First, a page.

Chief Executive Officer
TIME: 2 hours, 15 minutes, 31 seconds
“Taking part inspires you and teaches you something about yourself."
Why did you decide to do the half marathon?
I decided to do the Vitality Big Half because it’s a lovely place to run – the clear roads make it feel special. I also want to support the Royal Hospital team.
Have you done anything similar before?
I’ve run six or seven marathons and two ultra marathons – one was 53 miles and the other was 62 miles.
I started running because I got bored walking the dog and started running with him. At first, I couldn’t even run across a field, but I gradually started running regularly. I love running in the countryside. It’s good for how I feel too: it clears my head and I get some of my best ideas – although my staff might not agree!
My first marathon was in about 2010. At the time, I was jogging regularly and came across Derek, a large gentleman from my village. He told me he was training for the London marathon, so I thought – I’ve got no excuse. I ended up arriving really late for the London marathon and had to get changed on the Docklands Light Railway! I ended up running right at the back, behind all the furry animals. There was an amazing atmosphere and it was a great way to see London with no traffic. Later, I saw Derek and he’d had a great time – children were giving him sweets and ladies were dancing with him.
“You feel connected with nature and people”
I’m always looking for nice places to run. I’ve done the Cheltenham marathon, the Edinburgh marathon, where you go along the coast twice, and the Loch Ness marathon which was absolutely lovely. The South Downs was beautiful – there’s something very special about running in the dark on the chalk downs.
You see incredible people too. The elite runners are like gods, but you also see people who you wouldn’t think could run for the bus making the commitment and running in memory of someone. Marathons are very inclusive – you see people pushing others in wheelchairs. You feel connected with nature and with people.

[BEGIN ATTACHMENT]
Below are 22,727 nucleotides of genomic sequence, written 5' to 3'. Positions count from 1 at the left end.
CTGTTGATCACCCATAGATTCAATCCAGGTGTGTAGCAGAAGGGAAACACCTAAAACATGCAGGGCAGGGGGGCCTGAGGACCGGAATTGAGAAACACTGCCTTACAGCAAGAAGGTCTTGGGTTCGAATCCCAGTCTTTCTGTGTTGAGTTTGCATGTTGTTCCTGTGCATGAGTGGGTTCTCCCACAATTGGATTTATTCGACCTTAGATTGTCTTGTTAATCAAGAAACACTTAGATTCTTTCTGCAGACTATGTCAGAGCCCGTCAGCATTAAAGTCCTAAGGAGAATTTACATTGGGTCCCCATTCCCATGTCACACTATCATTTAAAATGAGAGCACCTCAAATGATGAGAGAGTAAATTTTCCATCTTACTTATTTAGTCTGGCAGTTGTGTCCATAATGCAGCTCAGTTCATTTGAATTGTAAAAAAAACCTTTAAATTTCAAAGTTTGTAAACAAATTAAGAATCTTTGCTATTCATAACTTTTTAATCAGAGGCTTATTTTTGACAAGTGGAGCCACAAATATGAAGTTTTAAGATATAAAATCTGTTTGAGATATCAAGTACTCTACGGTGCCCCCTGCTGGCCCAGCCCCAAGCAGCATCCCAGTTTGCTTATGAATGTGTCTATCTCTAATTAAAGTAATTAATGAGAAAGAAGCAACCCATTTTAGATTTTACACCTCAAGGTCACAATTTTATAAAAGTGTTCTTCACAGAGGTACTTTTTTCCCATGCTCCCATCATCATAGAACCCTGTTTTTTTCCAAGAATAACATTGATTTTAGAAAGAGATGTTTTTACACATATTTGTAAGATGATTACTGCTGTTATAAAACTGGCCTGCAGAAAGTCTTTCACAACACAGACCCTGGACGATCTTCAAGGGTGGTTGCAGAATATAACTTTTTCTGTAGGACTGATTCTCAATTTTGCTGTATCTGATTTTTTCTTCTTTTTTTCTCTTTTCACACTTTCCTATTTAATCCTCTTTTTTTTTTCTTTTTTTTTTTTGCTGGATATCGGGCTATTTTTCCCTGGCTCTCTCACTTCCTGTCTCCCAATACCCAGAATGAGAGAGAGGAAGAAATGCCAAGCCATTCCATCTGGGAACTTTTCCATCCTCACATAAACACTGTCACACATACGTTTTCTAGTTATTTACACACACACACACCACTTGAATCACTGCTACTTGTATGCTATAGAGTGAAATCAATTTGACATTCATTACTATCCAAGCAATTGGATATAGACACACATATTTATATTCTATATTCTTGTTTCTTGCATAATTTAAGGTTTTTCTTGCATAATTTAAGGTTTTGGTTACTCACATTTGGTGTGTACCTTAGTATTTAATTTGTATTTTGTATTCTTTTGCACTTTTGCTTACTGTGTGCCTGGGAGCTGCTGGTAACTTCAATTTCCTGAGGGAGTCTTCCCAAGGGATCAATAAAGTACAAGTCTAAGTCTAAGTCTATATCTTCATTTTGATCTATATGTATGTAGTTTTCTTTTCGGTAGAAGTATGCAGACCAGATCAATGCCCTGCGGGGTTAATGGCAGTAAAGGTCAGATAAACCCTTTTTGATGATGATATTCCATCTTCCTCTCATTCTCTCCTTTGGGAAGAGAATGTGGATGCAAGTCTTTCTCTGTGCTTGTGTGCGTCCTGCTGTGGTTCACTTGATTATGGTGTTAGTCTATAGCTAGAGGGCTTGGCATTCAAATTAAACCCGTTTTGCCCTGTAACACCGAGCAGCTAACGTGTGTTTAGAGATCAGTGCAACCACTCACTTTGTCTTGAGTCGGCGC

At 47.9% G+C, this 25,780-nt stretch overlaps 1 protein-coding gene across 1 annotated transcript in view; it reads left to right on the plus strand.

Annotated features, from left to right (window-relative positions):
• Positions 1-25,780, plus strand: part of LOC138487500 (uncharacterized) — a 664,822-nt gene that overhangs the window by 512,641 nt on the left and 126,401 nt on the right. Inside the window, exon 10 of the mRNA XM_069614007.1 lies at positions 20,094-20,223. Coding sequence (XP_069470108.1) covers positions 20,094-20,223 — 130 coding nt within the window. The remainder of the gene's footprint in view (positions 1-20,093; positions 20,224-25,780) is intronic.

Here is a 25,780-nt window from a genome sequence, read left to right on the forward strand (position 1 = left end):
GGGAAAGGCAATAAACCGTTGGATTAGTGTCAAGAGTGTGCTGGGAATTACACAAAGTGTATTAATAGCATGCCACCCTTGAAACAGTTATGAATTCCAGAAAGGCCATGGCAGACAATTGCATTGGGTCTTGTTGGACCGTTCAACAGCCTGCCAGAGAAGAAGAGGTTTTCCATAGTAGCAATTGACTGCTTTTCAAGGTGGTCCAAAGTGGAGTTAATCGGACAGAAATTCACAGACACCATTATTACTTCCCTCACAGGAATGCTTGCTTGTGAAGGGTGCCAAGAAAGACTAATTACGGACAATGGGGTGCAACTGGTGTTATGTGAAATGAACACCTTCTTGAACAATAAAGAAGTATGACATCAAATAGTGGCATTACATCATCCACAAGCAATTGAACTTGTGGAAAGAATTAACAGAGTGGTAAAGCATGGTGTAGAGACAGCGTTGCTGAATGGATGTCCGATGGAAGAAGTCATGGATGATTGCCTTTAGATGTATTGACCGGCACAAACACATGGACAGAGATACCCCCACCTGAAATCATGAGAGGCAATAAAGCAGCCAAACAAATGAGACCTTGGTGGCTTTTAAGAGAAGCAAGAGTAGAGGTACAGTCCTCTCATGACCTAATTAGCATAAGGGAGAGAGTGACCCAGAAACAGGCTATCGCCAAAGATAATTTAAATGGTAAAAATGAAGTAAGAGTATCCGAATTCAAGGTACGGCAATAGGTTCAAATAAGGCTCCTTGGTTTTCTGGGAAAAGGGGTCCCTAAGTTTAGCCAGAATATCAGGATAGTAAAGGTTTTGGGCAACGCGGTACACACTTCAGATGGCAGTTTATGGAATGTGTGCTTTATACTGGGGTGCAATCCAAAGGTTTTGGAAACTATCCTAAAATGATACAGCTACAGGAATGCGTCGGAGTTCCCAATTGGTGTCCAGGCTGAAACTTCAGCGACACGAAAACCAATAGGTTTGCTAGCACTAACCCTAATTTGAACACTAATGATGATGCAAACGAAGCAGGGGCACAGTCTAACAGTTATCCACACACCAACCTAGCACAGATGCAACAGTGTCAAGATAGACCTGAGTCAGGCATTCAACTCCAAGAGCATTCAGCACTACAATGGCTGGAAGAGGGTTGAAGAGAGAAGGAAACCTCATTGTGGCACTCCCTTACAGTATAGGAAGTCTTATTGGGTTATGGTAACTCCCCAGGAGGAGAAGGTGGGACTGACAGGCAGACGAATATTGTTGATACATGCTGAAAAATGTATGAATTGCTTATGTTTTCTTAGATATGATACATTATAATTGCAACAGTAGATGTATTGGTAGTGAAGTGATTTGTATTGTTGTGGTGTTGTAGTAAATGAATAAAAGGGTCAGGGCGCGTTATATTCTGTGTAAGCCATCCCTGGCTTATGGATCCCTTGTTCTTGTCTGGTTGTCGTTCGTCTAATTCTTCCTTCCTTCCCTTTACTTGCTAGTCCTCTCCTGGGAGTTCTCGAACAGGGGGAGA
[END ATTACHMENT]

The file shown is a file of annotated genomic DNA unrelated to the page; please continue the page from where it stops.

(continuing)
How have you been preparing?
When I’m getting ready for a marathon I run before I come to work so I’m up at 4.15am or I run after work at 9 in the dark. My wife doesn’t want me to do another one!
I like food, so when I’m training I do a month of weight reduction with slow runs and I watch my diet, making sure I’m eating good stuff. I do strength training, then speed training – otherwise you get stuck in a slow groove. You need to vary what you do. Core work is important, it supports you and gives you spring – so I do planks, press ups, sit ups and weight training. Recovery and rest are important. I go to bed at nine towards the end of training and make sure I get at least eight hours sleep.
GARY’S TOP TRAINING TIPS
- Do speed training as well as strength training so you don’t get caught in a slow groove.
- Vary what you do.
- Get at least eight hours sleep a night.
What are your hopes and goals?
My hope is that I don’t disgrace myself! I’d like to get as near to two hours as possible and to raise at least £500. I want the team to have a great time. We’re all from different parts of the organisation and we’ll learn about each other and get to know people from a different angle. I admire people who put themselves out physically. It also ties in with the Royal Hospital’s push to encourage Pensioners to stay active and look after themselves.
What are you looking forward to least – and most?
The people inspire you. Taking part teaches you something about yourself too and that you impose limits on yourself that can be broken through. It’s a lovely place to run too.